Novel, Low-Cost, High-Field Conductor for Superconducting Magnetic Energy Storage

Tai-Yang Research Company (TYRC) is developing a superconducting cable, which is a key enabling component for a grid-scale magnetic energy storage device. Superconducting magnetic energy storage systems have not established a commercial foothold because of their relatively low energy density and the high cost of the superconducting material. TYRC is coating their cable in yttrium barium copper oxide (YBCO) to increase its energy density. This unique, proprietary cable could be manufactured at low cost because it requires less superconducting material to produce the same level of energy storage as today's best cables.

Teledyne Scientific & Imaging, LLC

Potassium-Based Aqueous Flow Battery for Grid Application

Teledyne Scientific & Imaging is developing a water-based, potassium-ion flow battery for low-cost stationary energy storage. Flow batteries store chemical energy in external tanks instead of within the battery container. This allows for cost-effective scalability because adding storage capacity is as simple as expanding the tank. Teledyne is increasing the energy and power density of their battery by 2-5 times compared to today's state-of-the-art vanadium flow battery. Their safe, scalable, low-cost energy storage technology would facilitate more widespread adoption and deployment of renewable energy technology.

Texas Engineering Experiment Station

Generating Electricity from Waste Heat Using Metal Hydrides

Texas Engineering Experiment Station (TEES) is developing a system to generate electricity from low-temperature waste heat streams. Conventional waste heat recovery technology is proficient at harnessing energy from waste heat streams that are at a much higher temperature than ambient air. However, existing technology has not been developed to address lower temperature differences. The proposed system cycles between heating and cooling a metal hydride to produce a flow of pressurized hydrogen. This hydrogen flow is then used to generate electricity via a turbine generator. TEES's system has the potential to be more efficient than conventional waste heat recovery technologies based on its ability to harness smaller temperature differences than are necessary for conventional waste heat recovery.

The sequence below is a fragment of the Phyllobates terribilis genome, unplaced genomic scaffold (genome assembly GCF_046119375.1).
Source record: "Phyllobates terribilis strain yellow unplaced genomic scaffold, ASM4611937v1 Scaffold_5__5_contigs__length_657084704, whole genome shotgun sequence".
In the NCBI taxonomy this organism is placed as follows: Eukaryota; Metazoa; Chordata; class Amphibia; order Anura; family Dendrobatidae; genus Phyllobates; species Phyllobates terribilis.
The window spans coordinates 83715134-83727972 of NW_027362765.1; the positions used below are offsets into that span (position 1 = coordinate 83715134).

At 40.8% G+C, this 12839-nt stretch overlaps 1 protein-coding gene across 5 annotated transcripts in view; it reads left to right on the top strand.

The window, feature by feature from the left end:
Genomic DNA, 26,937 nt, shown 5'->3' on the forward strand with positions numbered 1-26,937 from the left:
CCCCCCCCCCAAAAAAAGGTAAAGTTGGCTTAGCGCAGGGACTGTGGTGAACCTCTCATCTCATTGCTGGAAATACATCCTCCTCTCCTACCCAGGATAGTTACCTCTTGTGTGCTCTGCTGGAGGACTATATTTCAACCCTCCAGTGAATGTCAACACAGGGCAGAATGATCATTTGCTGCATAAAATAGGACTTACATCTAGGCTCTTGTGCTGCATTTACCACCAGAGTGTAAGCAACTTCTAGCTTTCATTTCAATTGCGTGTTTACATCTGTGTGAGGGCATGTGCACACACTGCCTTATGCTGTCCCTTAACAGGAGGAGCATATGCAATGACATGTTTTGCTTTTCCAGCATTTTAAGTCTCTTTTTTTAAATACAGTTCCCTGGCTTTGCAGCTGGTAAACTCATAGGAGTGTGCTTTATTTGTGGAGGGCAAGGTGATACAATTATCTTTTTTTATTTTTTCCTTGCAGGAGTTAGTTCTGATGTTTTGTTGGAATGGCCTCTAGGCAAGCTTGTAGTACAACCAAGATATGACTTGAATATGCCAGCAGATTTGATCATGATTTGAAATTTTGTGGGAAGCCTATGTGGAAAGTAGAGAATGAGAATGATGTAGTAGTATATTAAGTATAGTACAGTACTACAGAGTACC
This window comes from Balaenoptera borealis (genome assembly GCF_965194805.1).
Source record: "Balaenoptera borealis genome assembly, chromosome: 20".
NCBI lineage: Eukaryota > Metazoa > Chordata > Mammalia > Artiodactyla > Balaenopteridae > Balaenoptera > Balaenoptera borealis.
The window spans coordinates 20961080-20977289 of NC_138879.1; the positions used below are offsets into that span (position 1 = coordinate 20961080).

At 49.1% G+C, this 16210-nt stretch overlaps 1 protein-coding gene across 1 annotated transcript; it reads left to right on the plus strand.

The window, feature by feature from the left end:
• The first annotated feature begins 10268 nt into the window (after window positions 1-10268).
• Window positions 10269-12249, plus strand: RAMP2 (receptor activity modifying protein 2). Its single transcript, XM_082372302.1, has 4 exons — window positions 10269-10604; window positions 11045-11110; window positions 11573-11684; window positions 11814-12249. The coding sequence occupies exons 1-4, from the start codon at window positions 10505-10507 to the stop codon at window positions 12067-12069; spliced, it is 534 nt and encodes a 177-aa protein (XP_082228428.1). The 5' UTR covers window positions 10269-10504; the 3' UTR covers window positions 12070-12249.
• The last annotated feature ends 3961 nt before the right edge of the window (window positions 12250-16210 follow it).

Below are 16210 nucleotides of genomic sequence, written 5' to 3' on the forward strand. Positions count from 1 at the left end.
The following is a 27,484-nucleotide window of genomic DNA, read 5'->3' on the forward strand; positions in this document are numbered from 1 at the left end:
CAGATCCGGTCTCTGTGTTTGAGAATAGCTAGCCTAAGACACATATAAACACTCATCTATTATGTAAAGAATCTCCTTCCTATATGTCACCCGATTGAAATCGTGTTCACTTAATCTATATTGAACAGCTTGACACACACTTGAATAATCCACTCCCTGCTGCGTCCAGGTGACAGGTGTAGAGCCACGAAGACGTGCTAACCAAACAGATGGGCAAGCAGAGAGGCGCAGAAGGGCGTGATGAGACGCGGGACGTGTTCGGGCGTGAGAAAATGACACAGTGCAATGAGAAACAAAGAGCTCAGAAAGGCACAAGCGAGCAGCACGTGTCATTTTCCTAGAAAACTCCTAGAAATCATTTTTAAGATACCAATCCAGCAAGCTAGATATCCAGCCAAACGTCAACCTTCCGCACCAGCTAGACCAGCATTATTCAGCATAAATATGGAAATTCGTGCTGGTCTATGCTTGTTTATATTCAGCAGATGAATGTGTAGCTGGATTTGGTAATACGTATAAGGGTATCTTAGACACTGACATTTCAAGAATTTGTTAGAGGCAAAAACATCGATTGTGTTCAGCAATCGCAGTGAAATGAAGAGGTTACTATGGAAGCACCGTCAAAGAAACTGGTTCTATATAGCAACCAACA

United Technologies Research Center

Additive Manufacturing of Optimized Ultra-High Efficiency Electric Machines

United Technologies Research Center (UTRC) is using additive manufacturing techniques to develop an ultra-high-efficiency electric motor for automobiles. The process and design does not rely on rare earth materials and sidesteps any associated supply concerns. Additive manufacturing uses a laser to deposit copper and insulation, layer-by-layer, instead of winding wires. EV motors rely heavily on permanent magnets, which are expensive given the high concentrations of rare earth material required to deliver the performance required in today's market. UTRC's efficient manufacturing method would produce motors that reduce electricity use and require less rare earth material. This project will also examine the application of additive manufacturing more widely for other energy systems, such as renewable power generators.

University of California, Berkeley

Micro-Synchrophasors for Distribution Systems

The University of California, Berkeley (UC Berkeley) is developing a device to monitor and measure electric power data from the grid's distribution system. The new instrument--known as a micro-phasor measurement unit (µPMU)--is designed to measure critical parameters such as voltage and phase angle at different locations, and correlate them in time via extremely precise GPS clocks. The amount of phase angle difference provides information about the stability and direction of power flow. Data collected from a network of these µPMUs would facilitate better monitoring and control of grid power flow--a critical element for integrating intermittent and renewable resources, such as rooftop solar and wind energy, and other technologies such as electric vehicles and distributed storage.

University of California, Berkeley

Rapid Building Energy Modeler - RAPMOD